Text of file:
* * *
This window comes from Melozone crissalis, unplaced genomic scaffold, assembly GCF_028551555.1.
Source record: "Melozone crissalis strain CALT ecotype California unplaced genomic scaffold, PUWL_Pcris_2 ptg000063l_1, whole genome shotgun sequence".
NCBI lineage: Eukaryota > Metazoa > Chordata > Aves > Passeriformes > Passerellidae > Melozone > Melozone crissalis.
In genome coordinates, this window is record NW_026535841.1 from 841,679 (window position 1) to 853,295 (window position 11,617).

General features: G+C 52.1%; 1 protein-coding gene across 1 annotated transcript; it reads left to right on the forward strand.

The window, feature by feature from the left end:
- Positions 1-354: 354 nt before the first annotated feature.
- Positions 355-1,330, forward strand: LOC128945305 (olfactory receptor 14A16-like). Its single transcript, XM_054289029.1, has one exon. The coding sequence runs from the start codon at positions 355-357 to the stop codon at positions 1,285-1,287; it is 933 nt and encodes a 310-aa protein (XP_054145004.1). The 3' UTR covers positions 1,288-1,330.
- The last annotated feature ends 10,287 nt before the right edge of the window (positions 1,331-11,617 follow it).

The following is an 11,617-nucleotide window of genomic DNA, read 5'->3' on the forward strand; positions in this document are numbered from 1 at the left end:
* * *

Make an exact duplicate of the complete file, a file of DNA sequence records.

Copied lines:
This window comes from Melozone crissalis, unplaced genomic scaffold, assembly GCF_028551555.1.
Source record: "Melozone crissalis strain CALT ecotype California unplaced genomic scaffold, PUWL_Pcris_2 ptg000063l_1, whole genome shotgun sequence".
NCBI lineage: Eukaryota > Metazoa > Chordata > Aves > Passeriformes > Passerellidae > Melozone > Melozone crissalis.
In genome coordinates, this window is record NW_026535841.1 from 841,679 (window position 1) to 853,295 (window position 11,617).

General features: G+C 52.1%; 1 protein-coding gene across 1 annotated transcript; it reads left to right on the forward strand.

The window, feature by feature from the left end:
- Positions 1-354: 354 nt before the first annotated feature.
- Positions 355-1,330, forward strand: LOC128945305 (olfactory receptor 14A16-like). Its single transcript, XM_054289029.1, has one exon. The coding sequence runs from the start codon at positions 355-357 to the stop codon at positions 1,285-1,287; it is 933 nt and encodes a 310-aa protein (XP_054145004.1). The 3' UTR covers positions 1,288-1,330.
- The last annotated feature ends 10,287 nt before the right edge of the window (positions 1,331-11,617 follow it).

The following is an 11,617-nucleotide window of genomic DNA, read 5'->3' on the forward strand; positions in this document are numbered from 1 at the left end: